In 2013, Ex-Im authorized a record 3,413 small business transactions, of which the bulk, or 83.4 percent, were export credit insurances rather than working capital loan guarantees (figure 1). Ex-Im authorizations supported $5.2 billion in small business loans, of which 54 percent went towards export credit insurance and 35 percent towards working capital loan guarantees (figure 2).
Figure 1– Number of Ex-Im Bank-Supported Export-Related Loan Authorizations to Small Businesses in 2000-2013
Figure 2 – $ Value of Ex-Im Bank-Supported Export-Related Loan Authorizations to Small Businesses in 2000-2013
In total, in 2013, ExIm Bank approved more than $27 billion in total authorizations, itself estimating it supported an estimated $37.4 billion in U.S. export sales and approximately 205,000 U.S. jobs in communities across the country. ExIm transactions overall support only a small share of U.S. exports, typically 1-2 percent. ExIm’s small business portfolio has much to improve: it is less than a fifth of the total amount of support in dollar value. Ex-Im Bank has over the past three years not met its target of 20 percent of small businesses transactions as the amount of all transactions. However, in terms of numbers, small business transactions consistently make up over 80 percent of transactions (figure 3). In other words, ExIm serves a larger number of small businesses than it does large companies, yet large companies absorb most of its dollars. Of course, their transactions are typically larger.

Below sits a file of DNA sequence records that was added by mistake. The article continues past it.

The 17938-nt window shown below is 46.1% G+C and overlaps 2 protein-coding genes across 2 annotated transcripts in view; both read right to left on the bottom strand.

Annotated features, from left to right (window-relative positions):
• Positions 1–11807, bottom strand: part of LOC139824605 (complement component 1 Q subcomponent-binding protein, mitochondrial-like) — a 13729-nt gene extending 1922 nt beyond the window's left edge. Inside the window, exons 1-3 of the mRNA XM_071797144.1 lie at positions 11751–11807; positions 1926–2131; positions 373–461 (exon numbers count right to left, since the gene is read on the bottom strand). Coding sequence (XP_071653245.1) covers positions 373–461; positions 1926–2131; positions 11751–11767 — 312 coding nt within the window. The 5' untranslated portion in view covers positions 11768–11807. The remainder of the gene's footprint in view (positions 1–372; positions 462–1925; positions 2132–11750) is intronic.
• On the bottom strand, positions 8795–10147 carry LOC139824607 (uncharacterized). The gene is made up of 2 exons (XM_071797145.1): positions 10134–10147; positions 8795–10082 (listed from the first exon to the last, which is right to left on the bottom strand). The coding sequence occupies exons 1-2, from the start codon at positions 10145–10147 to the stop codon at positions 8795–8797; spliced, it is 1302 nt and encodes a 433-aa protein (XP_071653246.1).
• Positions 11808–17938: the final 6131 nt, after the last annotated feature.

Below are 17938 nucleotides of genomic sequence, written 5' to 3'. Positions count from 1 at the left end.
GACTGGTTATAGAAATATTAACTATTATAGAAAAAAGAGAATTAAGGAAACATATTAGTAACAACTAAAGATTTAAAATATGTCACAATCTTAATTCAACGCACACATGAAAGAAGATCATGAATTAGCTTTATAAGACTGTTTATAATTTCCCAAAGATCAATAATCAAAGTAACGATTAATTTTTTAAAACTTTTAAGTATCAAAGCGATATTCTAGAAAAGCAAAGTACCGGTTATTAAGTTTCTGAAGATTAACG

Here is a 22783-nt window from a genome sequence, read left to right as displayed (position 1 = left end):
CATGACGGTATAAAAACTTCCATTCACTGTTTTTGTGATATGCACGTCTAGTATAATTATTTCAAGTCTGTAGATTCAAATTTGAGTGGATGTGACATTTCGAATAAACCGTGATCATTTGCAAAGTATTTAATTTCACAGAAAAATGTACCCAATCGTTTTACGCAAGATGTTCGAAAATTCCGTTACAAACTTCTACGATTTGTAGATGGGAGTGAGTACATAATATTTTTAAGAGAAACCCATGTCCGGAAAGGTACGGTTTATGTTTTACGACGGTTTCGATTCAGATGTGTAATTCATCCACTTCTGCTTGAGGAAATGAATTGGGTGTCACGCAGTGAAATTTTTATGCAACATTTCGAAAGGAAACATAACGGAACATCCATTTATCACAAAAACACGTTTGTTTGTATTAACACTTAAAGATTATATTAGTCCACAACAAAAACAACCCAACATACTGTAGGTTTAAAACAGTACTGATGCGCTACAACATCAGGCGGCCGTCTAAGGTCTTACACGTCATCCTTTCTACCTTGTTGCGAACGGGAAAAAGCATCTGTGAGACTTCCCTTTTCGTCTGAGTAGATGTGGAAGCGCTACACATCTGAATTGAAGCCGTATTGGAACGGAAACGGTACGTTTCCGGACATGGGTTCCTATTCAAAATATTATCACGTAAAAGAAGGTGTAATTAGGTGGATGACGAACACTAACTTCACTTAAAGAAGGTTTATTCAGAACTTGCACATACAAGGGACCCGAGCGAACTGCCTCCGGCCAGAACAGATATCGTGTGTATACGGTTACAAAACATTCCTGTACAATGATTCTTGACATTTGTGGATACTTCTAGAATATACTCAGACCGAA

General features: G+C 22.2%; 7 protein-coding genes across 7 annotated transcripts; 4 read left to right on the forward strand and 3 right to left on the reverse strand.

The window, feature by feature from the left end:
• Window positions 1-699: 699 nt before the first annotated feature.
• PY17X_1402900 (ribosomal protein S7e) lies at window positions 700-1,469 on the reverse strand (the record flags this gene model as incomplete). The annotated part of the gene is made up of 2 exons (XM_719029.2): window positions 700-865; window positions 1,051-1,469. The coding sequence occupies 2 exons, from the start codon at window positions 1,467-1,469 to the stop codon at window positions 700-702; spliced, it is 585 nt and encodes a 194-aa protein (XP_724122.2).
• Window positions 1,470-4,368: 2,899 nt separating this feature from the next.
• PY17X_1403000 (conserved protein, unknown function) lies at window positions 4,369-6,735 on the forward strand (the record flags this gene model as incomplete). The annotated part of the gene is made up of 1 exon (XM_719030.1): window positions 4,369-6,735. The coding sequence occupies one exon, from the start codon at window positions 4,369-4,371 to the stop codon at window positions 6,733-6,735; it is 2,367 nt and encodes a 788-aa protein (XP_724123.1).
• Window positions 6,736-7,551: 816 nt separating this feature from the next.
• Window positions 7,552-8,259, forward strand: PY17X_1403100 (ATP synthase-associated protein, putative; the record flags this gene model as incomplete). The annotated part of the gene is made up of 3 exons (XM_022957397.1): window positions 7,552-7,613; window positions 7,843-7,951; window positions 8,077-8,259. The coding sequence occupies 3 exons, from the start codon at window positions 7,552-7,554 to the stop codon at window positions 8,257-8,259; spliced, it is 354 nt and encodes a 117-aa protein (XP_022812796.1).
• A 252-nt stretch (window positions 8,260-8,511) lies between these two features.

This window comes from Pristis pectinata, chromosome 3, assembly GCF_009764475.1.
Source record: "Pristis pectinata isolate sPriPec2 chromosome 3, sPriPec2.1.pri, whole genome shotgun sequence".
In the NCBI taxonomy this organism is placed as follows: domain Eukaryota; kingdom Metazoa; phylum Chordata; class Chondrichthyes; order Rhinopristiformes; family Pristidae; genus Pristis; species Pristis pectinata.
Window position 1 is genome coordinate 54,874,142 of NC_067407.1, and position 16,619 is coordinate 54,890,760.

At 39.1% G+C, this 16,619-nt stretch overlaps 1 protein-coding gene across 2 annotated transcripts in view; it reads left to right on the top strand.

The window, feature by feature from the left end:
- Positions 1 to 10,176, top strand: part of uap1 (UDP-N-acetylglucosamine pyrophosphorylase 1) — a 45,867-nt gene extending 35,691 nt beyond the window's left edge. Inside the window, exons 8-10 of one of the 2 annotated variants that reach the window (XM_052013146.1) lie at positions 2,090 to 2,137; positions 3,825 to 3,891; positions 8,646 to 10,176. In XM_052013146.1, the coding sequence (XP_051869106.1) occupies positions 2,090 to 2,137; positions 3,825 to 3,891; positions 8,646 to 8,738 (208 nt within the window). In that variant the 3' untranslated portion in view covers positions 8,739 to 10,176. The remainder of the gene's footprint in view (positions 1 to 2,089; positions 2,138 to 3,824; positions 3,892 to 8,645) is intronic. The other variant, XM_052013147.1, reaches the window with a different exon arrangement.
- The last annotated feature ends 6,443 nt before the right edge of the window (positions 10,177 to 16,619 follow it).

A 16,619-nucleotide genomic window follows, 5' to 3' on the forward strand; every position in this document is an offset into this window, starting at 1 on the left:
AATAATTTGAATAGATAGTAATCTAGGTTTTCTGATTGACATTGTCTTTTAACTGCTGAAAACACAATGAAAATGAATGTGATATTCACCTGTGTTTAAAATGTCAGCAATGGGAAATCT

Figure 3 – ExIm Bank-Supported Export-Related Loan Authorizations to Small Businesses in 2000-2013 as % of all Authorizations
However, ExIm critics and also some proponents point out that large companies should not even figure in ExIm's portfolio, given that they could typically access financing from private capital markets. In this line of thinking, large companies do not face a financing gap that needs bridging by the government, while small businesses often do: for example, even if while viable exporters, they are too nascent and small for banks. We think these views have merit. In a 2010 U.S. International Trade Commission (U.S. ITC) survey of 2,349 small and mid-size enterprises (SMEs) and 849 large firms, 32 percent of SMEs in manufacturing sectors and 46 percent of SMEs in services sectors cited obtaining financing as “burdensome” to conducting cross-border trade. By contrast, only 10 percent of large manufacturing firms and 17 percent of large services firms shared this view.